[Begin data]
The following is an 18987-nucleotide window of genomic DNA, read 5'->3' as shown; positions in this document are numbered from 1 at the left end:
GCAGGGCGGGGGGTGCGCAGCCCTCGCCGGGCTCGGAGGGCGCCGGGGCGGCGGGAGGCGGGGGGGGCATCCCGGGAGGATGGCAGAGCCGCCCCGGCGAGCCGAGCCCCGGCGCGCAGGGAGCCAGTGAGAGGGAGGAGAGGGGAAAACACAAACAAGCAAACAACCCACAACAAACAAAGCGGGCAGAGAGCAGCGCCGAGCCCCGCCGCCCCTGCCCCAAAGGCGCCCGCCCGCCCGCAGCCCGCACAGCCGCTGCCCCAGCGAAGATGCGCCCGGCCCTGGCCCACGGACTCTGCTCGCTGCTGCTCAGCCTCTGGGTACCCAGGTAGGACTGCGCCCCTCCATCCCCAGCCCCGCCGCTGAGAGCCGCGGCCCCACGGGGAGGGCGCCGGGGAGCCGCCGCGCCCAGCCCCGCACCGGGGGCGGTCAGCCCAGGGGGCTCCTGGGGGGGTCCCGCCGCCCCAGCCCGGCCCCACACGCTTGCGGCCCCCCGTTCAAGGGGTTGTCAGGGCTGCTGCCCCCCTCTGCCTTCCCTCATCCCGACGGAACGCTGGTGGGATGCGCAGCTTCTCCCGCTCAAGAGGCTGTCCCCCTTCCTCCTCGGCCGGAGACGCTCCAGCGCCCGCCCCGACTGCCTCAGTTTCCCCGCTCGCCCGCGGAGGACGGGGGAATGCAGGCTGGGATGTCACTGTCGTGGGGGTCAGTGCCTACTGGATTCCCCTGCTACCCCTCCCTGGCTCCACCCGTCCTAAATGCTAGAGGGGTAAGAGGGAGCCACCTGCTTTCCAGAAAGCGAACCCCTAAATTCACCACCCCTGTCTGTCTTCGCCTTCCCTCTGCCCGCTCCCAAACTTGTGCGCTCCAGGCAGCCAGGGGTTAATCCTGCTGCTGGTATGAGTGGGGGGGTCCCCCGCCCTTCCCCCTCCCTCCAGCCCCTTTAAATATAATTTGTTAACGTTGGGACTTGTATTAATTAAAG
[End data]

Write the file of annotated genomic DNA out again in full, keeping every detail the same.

The following is an 18987-nucleotide window of genomic DNA, read 5'->3' as shown; positions in this document are numbered from 1 at the left end:
GCAGGGCGGGGGGTGCGCAGCCCTCGCCGGGCTCGGAGGGCGCCGGGGCGGCGGGAGGCGGGGGGGGCATCCCGGGAGGATGGCAGAGCCGCCCCGGCGAGCCGAGCCCCGGCGCGCAGGGAGCCAGTGAGAGGGAGGAGAGGGGAAAACACAAACAAGCAAACAACCCACAACAAACAAAGCGGGCAGAGAGCAGCGCCGAGCCCCGCCGCCCCTGCCCCAAAGGCGCCCGCCCGCCCGCAGCCCGCACAGCCGCTGCCCCAGCGAAGATGCGCCCGGCCCTGGCCCACGGACTCTGCTCGCTGCTGCTCAGCCTCTGGGTACCCAGGTAGGACTGCGCCCCTCCATCCCCAGCCCCGCCGCTGAGAGCCGCGGCCCCACGGGGAGGGCGCCGGGGAGCCGCCGCGCCCAGCCCCGCACCGGGGGCGGTCAGCCCAGGGGGCTCCTGGGGGGGTCCCGCCGCCCCAGCCCGGCCCCACACGCTTGCGGCCCCCCGTTCAAGGGGTTGTCAGGGCTGCTGCCCCCCTCTGCCTTCCCTCATCCCGACGGAACGCTGGTGGGATGCGCAGCTTCTCCCGCTCAAGAGGCTGTCCCCCTTCCTCCTCGGCCGGAGACGCTCCAGCGCCCGCCCCGACTGCCTCAGTTTCCCCGCTCGCCCGCGGAGGACGGGGGAATGCAGGCTGGGATGTCACTGTCGTGGGGGTCAGTGCCTACTGGATTCCCCTGCTACCCCTCCCTGGCTCCACCCGTCCTAAATGCTAGAGGGGTAAGAGGGAGCCACCTGCTTTCCAGAAAGCGAACCCCTAAATTCACCACCCCTGTCTGTCTTCGCCTTCCCTCTGCCCGCTCCCAAACTTGTGCGCTCCAGGCAGCCAGGGGTTAATCCTGCTGCTGGTATGAGTGGGGGGGTCCCCCGCCCTTCCCCCTCCCTCCAGCCCCTTTAAATATAATTTGTTAACGTTGGGACTTGTATTAATTAAAG